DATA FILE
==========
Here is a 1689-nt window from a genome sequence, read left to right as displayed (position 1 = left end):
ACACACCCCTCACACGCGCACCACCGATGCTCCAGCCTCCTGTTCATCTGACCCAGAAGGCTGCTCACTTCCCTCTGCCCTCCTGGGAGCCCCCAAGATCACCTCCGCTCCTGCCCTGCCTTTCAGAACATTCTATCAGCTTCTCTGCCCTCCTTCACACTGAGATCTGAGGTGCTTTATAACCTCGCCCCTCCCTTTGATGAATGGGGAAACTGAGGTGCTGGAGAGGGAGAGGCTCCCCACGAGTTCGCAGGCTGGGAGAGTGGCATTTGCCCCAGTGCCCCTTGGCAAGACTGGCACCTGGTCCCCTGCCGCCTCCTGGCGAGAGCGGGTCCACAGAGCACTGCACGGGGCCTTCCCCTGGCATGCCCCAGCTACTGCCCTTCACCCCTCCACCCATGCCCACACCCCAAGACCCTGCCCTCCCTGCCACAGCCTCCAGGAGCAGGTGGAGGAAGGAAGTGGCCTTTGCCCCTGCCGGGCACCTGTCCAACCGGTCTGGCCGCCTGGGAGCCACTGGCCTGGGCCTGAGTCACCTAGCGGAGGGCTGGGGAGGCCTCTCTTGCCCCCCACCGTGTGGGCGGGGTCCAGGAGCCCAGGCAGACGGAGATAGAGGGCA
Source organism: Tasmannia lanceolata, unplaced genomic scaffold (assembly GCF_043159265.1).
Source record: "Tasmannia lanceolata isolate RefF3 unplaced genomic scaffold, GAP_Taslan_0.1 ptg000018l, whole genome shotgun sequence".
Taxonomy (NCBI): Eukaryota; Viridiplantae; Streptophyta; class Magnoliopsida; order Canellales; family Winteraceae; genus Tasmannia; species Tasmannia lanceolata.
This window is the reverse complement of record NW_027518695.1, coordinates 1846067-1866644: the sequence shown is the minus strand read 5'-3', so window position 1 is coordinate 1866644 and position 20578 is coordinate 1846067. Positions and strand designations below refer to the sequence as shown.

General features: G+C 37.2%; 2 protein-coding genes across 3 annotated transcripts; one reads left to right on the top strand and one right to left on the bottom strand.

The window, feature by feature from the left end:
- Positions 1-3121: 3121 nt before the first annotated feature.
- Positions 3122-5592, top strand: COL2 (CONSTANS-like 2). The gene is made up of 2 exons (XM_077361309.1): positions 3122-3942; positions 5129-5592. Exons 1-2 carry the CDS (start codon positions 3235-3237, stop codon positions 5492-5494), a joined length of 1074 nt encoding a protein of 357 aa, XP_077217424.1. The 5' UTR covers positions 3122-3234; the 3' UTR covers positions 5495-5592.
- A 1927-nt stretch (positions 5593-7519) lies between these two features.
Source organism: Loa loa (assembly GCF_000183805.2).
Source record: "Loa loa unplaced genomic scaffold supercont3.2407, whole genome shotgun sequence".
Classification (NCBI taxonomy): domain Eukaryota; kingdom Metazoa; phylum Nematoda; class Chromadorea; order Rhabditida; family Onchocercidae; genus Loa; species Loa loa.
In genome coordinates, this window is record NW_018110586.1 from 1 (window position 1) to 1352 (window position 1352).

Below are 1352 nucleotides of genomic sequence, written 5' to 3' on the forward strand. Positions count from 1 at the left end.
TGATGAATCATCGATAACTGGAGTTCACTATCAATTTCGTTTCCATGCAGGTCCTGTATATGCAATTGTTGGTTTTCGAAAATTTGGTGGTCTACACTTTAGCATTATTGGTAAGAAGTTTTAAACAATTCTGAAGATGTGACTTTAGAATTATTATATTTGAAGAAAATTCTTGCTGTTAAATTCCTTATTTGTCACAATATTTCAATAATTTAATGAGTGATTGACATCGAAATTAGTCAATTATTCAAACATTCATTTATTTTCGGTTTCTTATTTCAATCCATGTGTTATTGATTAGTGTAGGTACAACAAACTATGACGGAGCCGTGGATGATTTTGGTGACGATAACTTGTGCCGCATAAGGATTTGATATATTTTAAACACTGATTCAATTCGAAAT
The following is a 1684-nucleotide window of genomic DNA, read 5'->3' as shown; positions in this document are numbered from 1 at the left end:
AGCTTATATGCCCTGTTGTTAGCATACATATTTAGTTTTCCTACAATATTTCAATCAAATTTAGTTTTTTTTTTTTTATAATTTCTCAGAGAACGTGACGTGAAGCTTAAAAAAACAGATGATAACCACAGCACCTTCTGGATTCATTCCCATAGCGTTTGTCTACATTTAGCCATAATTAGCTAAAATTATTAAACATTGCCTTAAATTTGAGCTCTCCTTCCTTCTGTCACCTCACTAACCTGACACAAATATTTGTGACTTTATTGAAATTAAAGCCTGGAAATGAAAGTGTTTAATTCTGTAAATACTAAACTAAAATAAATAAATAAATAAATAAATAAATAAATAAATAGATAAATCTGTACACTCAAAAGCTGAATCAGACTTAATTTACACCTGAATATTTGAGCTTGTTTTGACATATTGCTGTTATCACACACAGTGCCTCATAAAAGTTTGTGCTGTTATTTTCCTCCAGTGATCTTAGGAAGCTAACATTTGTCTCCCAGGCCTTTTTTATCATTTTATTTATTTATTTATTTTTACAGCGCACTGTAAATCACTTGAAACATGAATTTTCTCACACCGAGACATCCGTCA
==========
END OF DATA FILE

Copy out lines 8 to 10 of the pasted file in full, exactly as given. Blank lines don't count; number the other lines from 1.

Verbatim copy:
The window, feature by feature from the left end:
- Positions 1-3121: 3121 nt before the first annotated feature.
- Positions 3122-5592, top strand: COL2 (CONSTANS-like 2). The gene is made up of 2 exons (XM_077361309.1): positions 3122-3942; positions 5129-5592. Exons 1-2 carry the CDS (start codon positions 3235-3237, stop codon positions 5492-5494), a joined length of 1074 nt encoding a protein of 357 aa, XP_077217424.1. The 5' UTR covers positions 3122-3234; the 3' UTR covers positions 5495-5592.